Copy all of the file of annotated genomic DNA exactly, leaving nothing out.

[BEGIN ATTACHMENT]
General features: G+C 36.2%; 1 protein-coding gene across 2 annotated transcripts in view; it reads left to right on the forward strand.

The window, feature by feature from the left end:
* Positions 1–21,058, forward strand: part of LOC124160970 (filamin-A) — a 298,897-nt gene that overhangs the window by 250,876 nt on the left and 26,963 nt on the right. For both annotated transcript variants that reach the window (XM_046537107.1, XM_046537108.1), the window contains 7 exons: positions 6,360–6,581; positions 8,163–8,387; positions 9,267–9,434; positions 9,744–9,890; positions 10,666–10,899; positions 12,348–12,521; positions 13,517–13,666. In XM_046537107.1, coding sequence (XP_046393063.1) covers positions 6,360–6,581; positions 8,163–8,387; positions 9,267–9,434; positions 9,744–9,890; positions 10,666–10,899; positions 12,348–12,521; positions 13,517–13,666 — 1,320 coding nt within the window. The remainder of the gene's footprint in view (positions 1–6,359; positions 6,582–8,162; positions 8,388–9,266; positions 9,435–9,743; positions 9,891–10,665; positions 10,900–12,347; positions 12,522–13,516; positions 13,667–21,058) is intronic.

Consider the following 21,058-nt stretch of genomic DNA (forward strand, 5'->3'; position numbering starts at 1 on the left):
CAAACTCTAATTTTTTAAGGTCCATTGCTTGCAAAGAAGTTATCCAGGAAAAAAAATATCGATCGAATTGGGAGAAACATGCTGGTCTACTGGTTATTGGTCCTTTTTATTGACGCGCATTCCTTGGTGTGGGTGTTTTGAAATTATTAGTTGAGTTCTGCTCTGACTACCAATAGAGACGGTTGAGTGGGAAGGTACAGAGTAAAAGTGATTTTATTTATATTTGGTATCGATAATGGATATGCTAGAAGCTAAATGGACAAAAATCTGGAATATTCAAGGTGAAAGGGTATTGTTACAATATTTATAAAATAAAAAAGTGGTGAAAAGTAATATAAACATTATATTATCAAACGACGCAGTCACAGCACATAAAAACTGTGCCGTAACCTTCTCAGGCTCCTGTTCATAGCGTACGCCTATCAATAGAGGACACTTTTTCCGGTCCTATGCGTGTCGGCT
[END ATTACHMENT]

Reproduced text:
General features: G+C 36.2%; 1 protein-coding gene across 2 annotated transcripts in view; it reads left to right on the forward strand.

The window, feature by feature from the left end:
* Positions 1–21,058, forward strand: part of LOC124160970 (filamin-A) — a 298,897-nt gene that overhangs the window by 250,876 nt on the left and 26,963 nt on the right. For both annotated transcript variants that reach the window (XM_046537107.1, XM_046537108.1), the window contains 7 exons: positions 6,360–6,581; positions 8,163–8,387; positions 9,267–9,434; positions 9,744–9,890; positions 10,666–10,899; positions 12,348–12,521; positions 13,517–13,666. In XM_046537107.1, coding sequence (XP_046393063.1) covers positions 6,360–6,581; positions 8,163–8,387; positions 9,267–9,434; positions 9,744–9,890; positions 10,666–10,899; positions 12,348–12,521; positions 13,517–13,666 — 1,320 coding nt within the window. The remainder of the gene's footprint in view (positions 1–6,359; positions 6,582–8,162; positions 8,388–9,266; positions 9,435–9,743; positions 9,891–10,665; positions 10,900–12,347; positions 12,522–13,516; positions 13,667–21,058) is intronic.

Consider the following 21,058-nt stretch of genomic DNA (forward strand, 5'->3'; position numbering starts at 1 on the left):
CAAACTCTAATTTTTTAAGGTCCATTGCTTGCAAAGAAGTTATCCAGGAAAAAAAATATCGATCGAATTGGGAGAAACATGCTGGTCTACTGGTTATTGGTCCTTTTTATTGACGCGCATTCCTTGGTGTGGGTGTTTTGAAATTATTAGTTGAGTTCTGCTCTGACTACCAATAGAGACGGTTGAGTGGGAAGGTACAGAGTAAAAGTGATTTTATTTATATTTGGTATCGATAATGGATATGCTAGAAGCTAAATGGACAAAAATCTGGAATATTCAAGGTGAAAGGGTATTGTTACAATATTTATAAAATAAAAAAGTGGTGAAAAGTAATATAAACATTATATTATCAAACGACGCAGTCACAGCACATAAAAACTGTGCCGTAACCTTCTCAGGCTCCTGTTCATAGCGTACGCCTATCAATAGAGGACACTTTTTCCGGTCCTATGCGTGTCGGCT